New courses will be postgrads' guide to the Universe

11 July 2002
UCT will push the boundaries of space next year when it introduces two new postgraduate degree programmes in Astronomy and Space Science

The new Honours and Master's courses, to be hosted at UCT, begin in February and continue South Africa's history of excellence in astronomy, says UCT's Dr Peter Dunsby, course co-ordinator.

"Researchers from 13 institutions, including the Universities of Free State, Natal, Zululand and Rhodes as well as the South African Astronomical Observatory, Hartebeespoort Radio Observatory, the Hermanus Magnetic Observatory and iThembaLab, have joined forces to create a co-operative, combined graduate programme where students from around the world can study under the guidance of some of South Africa's leading scientists."

Lectures on the courses will cover most areas of modern astronomy, astrophysics and cosmology.

"In addition to lecture courses, students will be expected to take a substantial practical component involving several field trips to some of southern Africa's space science research facilities," Dunsby added.

These sites include the South African Astronomical Observatory site at Sutherland building site of the Southern African Large Telescope (SALT), the largest optical telescope in the Southern Hemisphere, the radio telescope facility at Hartebeeshoek, and the High Energy Stereoscopic System.

"Graduates from this programme will be equipped for research at the cutting edge of astrophysics and will also acquire the broad science skills needed in any modern technological society," said Dunsby.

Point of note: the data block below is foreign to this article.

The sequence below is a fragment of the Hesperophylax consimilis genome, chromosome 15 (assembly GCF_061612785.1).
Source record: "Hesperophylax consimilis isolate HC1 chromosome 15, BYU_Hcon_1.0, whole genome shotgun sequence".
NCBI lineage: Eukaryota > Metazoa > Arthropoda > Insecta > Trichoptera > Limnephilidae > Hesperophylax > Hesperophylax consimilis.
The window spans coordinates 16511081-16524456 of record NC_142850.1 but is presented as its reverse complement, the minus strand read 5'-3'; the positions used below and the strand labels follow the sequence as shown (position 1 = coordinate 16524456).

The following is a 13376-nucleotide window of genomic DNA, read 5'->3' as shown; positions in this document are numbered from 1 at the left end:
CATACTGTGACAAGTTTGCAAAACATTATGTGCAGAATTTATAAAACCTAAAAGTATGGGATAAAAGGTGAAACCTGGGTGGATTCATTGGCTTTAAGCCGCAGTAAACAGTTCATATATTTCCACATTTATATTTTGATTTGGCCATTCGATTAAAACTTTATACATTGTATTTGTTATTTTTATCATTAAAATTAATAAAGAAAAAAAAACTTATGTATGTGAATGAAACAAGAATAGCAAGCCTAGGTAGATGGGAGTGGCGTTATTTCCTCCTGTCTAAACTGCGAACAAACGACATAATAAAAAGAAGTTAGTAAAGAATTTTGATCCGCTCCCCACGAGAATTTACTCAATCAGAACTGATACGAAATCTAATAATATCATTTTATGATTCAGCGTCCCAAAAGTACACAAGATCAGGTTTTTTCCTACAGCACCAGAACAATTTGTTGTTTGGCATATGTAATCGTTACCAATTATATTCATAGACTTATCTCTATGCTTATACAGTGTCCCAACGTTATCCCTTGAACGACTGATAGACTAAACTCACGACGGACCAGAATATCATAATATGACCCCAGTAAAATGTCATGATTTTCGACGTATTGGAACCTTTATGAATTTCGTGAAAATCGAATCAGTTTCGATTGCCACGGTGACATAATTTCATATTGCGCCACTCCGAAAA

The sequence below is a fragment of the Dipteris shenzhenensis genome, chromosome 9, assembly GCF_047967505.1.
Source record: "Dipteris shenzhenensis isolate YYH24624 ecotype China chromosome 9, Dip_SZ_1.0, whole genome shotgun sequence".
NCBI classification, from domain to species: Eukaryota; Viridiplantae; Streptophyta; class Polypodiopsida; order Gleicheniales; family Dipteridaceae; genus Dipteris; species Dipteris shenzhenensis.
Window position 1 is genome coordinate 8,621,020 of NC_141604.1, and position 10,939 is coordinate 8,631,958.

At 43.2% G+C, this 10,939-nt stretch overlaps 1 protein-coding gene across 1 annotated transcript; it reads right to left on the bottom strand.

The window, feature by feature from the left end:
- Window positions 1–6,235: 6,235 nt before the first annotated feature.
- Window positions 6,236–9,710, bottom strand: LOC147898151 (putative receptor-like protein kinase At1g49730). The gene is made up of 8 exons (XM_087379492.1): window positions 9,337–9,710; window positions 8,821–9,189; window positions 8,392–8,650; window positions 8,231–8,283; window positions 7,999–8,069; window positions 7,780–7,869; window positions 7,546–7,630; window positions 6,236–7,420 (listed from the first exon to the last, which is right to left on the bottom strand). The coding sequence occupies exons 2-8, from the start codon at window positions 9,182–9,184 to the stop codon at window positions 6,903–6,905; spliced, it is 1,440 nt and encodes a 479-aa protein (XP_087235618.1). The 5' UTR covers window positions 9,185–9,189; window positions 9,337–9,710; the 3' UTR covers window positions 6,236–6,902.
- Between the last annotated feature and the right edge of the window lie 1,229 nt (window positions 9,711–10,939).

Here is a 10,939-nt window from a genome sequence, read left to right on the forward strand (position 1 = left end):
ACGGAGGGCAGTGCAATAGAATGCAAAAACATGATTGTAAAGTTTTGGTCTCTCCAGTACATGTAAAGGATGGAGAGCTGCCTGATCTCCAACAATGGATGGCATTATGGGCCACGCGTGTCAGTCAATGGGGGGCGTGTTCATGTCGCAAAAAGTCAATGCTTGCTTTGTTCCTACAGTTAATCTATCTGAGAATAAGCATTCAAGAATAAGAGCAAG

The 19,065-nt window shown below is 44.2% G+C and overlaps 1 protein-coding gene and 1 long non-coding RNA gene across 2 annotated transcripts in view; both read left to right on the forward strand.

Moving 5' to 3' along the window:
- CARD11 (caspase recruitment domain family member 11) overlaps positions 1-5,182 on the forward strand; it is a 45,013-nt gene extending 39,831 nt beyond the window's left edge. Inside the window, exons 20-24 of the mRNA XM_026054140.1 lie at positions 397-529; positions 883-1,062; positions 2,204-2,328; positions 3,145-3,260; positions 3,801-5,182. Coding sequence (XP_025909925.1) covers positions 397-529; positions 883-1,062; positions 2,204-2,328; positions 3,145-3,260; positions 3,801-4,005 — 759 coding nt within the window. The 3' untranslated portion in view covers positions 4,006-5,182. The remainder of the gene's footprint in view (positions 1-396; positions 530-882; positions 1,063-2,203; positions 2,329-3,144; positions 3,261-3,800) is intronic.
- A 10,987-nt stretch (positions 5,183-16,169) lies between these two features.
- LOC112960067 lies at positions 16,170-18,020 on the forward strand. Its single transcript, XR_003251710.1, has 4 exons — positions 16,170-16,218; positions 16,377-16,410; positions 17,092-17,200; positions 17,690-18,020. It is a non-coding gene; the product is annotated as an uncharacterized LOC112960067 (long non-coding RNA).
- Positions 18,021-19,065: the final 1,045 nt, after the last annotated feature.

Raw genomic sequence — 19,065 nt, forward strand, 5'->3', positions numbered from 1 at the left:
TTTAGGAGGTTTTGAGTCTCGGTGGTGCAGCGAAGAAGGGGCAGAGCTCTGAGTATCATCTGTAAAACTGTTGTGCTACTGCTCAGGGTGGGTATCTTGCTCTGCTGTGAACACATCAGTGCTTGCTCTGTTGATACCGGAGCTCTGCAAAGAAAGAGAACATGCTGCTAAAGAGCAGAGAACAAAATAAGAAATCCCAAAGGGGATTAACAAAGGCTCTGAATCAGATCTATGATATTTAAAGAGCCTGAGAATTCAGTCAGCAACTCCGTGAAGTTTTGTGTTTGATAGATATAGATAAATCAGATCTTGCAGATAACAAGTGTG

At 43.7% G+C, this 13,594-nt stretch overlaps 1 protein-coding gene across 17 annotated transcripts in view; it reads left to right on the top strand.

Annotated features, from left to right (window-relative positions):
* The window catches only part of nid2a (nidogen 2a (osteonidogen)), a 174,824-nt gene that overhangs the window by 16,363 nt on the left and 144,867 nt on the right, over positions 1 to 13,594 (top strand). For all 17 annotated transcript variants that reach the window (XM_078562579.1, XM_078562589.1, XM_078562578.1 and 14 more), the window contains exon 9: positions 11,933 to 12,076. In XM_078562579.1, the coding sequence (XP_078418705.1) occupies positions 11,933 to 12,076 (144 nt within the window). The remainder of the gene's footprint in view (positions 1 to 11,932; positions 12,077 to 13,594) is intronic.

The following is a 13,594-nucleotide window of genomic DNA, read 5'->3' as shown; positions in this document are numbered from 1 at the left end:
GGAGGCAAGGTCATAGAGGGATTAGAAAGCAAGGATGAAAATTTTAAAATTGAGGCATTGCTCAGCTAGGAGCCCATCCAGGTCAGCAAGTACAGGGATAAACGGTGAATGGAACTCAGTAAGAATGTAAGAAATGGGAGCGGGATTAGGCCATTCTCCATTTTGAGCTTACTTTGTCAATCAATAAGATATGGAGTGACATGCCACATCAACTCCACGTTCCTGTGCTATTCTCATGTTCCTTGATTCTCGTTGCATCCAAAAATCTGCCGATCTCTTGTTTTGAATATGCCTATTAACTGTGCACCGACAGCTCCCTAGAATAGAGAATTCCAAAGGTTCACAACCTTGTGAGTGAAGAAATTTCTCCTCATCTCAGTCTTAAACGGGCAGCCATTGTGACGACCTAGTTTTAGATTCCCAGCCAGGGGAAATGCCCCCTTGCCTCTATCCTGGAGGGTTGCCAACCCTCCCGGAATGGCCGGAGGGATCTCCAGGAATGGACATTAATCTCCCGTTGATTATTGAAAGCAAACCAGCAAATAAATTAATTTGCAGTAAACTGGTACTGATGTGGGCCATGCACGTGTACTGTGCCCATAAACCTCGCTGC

The Honours course has theory and practical components. The theory includes electrodynamics quantum mechanics, atomic and molecular spectroscopy, radiative processes, general relativity, astrophysical fluid dynamics, computational physics, statistical astrophysics, general astrophysics, an introduction to cosmology and galaxies. The practical component covers techniques in optical and infrared astronomy, radio astronomy, high energy astrophysics and heliospheric physics.

The Master's programme has a taught component in the first semester followed by a thesis component.

"Students will do research with scientists from the NASSP consortium. At their home institution or at one of the national research facilities," Dunsby added.

"We aim to provide highly skilled people who will be in demand in fields ranging from aerospace to financial services and telecommunications.

"Other graduates will join the growing community of African researchers who will use the Continent's 'giant eyes' to explore the Universe, our environment on the grandest possible scale."

Creative Commons License This work is licensed under a Creative Commons Attribution-NoDerivatives 4.0 International License.

Please view the republishing articles page for more information.